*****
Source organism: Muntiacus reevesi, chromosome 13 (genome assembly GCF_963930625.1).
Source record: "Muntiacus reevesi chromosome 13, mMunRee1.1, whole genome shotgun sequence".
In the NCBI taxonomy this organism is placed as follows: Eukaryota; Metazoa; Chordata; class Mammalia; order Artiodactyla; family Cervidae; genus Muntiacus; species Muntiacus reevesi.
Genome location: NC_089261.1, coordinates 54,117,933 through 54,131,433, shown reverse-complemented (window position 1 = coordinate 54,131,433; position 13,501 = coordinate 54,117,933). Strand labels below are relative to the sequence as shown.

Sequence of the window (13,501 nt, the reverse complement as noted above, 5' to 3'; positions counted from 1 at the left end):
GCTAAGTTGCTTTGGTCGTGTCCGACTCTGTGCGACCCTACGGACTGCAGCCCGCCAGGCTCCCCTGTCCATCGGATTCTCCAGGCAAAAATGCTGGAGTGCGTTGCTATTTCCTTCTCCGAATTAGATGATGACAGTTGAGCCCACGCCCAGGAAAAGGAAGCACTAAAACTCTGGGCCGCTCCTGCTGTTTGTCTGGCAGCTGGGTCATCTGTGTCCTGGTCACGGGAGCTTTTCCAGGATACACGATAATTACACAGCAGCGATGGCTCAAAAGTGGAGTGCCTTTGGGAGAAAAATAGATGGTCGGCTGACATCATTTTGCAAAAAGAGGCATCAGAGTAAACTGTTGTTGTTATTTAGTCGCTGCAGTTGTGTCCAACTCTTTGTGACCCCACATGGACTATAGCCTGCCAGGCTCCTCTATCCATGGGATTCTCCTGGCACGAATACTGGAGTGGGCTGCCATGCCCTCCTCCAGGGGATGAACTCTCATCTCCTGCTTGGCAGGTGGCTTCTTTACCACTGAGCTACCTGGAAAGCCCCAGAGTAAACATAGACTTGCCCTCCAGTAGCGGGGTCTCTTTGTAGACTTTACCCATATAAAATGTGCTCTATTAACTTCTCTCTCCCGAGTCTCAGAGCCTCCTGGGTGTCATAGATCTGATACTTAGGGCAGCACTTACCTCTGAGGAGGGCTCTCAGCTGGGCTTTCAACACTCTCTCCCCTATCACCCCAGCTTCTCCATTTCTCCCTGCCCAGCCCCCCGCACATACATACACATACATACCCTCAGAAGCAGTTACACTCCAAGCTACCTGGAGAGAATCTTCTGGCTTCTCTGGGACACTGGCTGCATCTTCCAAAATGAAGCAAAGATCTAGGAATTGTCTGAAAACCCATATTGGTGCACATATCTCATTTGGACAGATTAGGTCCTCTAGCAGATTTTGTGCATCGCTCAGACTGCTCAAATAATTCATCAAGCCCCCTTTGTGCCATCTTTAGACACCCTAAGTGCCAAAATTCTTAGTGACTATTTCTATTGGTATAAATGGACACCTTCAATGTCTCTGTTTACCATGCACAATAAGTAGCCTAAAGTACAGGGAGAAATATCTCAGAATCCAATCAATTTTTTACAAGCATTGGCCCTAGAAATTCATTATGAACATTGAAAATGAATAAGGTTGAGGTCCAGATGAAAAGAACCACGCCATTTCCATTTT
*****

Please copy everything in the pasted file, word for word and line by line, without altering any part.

Source organism: Muntiacus reevesi, chromosome 13 (genome assembly GCF_963930625.1).
Source record: "Muntiacus reevesi chromosome 13, mMunRee1.1, whole genome shotgun sequence".
In the NCBI taxonomy this organism is placed as follows: Eukaryota; Metazoa; Chordata; class Mammalia; order Artiodactyla; family Cervidae; genus Muntiacus; species Muntiacus reevesi.
Genome location: NC_089261.1, coordinates 54,117,933 through 54,131,433, shown reverse-complemented (window position 1 = coordinate 54,131,433; position 13,501 = coordinate 54,117,933). Strand labels below are relative to the sequence as shown.

Sequence of the window (13,501 nt, the reverse complement as noted above, 5' to 3'; positions counted from 1 at the left end):
GCTAAGTTGCTTTGGTCGTGTCCGACTCTGTGCGACCCTACGGACTGCAGCCCGCCAGGCTCCCCTGTCCATCGGATTCTCCAGGCAAAAATGCTGGAGTGCGTTGCTATTTCCTTCTCCGAATTAGATGATGACAGTTGAGCCCACGCCCAGGAAAAGGAAGCACTAAAACTCTGGGCCGCTCCTGCTGTTTGTCTGGCAGCTGGGTCATCTGTGTCCTGGTCACGGGAGCTTTTCCAGGATACACGATAATTACACAGCAGCGATGGCTCAAAAGTGGAGTGCCTTTGGGAGAAAAATAGATGGTCGGCTGACATCATTTTGCAAAAAGAGGCATCAGAGTAAACTGTTGTTGTTATTTAGTCGCTGCAGTTGTGTCCAACTCTTTGTGACCCCACATGGACTATAGCCTGCCAGGCTCCTCTATCCATGGGATTCTCCTGGCACGAATACTGGAGTGGGCTGCCATGCCCTCCTCCAGGGGATGAACTCTCATCTCCTGCTTGGCAGGTGGCTTCTTTACCACTGAGCTACCTGGAAAGCCCCAGAGTAAACATAGACTTGCCCTCCAGTAGCGGGGTCTCTTTGTAGACTTTACCCATATAAAATGTGCTCTATTAACTTCTCTCTCCCGAGTCTCAGAGCCTCCTGGGTGTCATAGATCTGATACTTAGGGCAGCACTTACCTCTGAGGAGGGCTCTCAGCTGGGCTTTCAACACTCTCTCCCCTATCACCCCAGCTTCTCCATTTCTCCCTGCCCAGCCCCCCGCACATACATACACATACATACCCTCAGAAGCAGTTACACTCCAAGCTACCTGGAGAGAATCTTCTGGCTTCTCTGGGACACTGGCTGCATCTTCCAAAATGAAGCAAAGATCTAGGAATTGTCTGAAAACCCATATTGGTGCACATATCTCATTTGGACAGATTAGGTCCTCTAGCAGATTTTGTGCATCGCTCAGACTGCTCAAATAATTCATCAAGCCCCCTTTGTGCCATCTTTAGACACCCTAAGTGCCAAAATTCTTAGTGACTATTTCTATTGGTATAAATGGACACCTTCAATGTCTCTGTTTACCATGCACAATAAGTAGCCTAAAGTACAGGGAGAAATATCTCAGAATCCAATCAATTTTTTACAAGCATTGGCCCTAGAAATTCATTATGAACATTGAAAATGAATAAGGTTGAGGTCCAGATGAAAAGAACCACGCCATTTCCATTTT